In the mid-1980s the college closed its cafeteria and limited the number of student residence rooms to the top floor of the East Wing. Those changes allowed the college to expand its partnership with the University of Saskatchewan and today the college hosts faculty and graduate students of the College of Nursing alongside the School of Physical Therapy and the St. Andrew’s theological program.
Between 1994 and 1996 St. Andrew’s undertook the challenging task of seeking and earning accreditation from the Association of Theological Schools in the United States and Canada. To meet and maintain the requirements of accreditation the college must provide the same quality of education as do the largest and most established theological colleges in North America.
In the decade leading up to the beginning of St. Andrew’s 100th anniversary stability and confidence has returned to the college. A full component of faculty has been restored. New boilers have been installed in the college home and the long-held dream of making the college accessible hass been achieved with the installation of an elevator to provide access to all public areas of both wings.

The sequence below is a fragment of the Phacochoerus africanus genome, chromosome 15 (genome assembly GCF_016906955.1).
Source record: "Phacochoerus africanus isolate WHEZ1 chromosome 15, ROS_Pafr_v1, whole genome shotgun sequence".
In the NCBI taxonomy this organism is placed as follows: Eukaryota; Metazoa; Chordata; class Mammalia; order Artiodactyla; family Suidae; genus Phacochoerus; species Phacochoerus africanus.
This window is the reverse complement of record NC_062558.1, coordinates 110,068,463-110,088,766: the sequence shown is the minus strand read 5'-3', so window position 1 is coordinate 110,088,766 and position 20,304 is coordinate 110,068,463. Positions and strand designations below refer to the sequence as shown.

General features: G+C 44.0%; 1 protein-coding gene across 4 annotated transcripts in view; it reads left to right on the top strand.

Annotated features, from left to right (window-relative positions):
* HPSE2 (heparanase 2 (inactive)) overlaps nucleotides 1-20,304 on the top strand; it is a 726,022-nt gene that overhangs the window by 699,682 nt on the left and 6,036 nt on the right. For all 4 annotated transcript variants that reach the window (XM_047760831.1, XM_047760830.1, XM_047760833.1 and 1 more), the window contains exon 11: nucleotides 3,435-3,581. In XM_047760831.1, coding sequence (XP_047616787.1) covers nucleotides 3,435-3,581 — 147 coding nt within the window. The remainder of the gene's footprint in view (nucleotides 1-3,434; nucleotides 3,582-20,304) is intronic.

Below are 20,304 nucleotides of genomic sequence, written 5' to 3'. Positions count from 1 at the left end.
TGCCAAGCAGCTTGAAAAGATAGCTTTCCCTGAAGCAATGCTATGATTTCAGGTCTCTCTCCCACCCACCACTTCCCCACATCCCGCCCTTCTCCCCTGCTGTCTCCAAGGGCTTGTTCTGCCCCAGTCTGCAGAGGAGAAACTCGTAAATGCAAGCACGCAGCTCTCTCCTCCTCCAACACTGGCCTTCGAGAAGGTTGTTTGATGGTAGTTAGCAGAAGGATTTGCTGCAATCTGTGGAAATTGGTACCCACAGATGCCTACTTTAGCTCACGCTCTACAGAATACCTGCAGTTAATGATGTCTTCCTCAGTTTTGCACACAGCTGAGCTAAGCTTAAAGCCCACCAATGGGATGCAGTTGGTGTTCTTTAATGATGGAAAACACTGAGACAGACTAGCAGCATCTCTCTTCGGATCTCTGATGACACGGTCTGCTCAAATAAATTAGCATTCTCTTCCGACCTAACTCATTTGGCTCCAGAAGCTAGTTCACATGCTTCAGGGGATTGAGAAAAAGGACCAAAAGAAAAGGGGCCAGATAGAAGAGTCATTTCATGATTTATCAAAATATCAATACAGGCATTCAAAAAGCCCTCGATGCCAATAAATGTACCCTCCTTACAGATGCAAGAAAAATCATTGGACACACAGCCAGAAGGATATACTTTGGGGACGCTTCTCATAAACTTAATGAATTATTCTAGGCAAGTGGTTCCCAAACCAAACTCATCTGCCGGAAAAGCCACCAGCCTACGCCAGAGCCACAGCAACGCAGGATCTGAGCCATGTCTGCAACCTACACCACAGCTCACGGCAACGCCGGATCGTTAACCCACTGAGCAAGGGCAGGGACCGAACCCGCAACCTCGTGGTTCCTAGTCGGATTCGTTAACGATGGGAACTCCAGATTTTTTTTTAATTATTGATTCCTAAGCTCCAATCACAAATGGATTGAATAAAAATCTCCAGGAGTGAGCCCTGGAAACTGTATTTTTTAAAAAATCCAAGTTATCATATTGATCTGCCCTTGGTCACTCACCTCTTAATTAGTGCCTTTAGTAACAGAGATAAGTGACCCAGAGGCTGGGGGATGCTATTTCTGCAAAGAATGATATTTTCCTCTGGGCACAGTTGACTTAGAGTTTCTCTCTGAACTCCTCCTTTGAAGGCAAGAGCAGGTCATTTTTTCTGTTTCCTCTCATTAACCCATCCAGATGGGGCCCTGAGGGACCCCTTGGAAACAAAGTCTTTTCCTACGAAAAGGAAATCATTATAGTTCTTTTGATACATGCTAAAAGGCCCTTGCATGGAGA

In 2009 after study and preparation St. Andrew’s College became an Affirming Ministry of The United Church of Canada and warmly welcomes to our community persons of all sexual orientations and gender identities.
The M.Div. program in preparation for ministry has deepened the integration of academic preparation and practical ministry experience through an 18- to 20-month residency and five learning circles. The St. Andrew’s M.Div. program is currently serving as pilot project for the entire United Church.
And for the first time in its history has been accredited to offer a Doctorate in Ministry in Rural Ministry and Community Development, building upon the resources of the CiRCLe M centre established by the Saskatoon Theological Union to specialize in rural ministry and community development. A partnership with Hanshin University Graduate School of Theology in Seoul, South Korea has opened a new international door for St.Andrew’s and the potential for deeper engagement with Korean-Canadian Christians and United Church congregations.
As St. Andrew’s enters its second century of service the college does so with a deep gratitude for its past and hope for its future.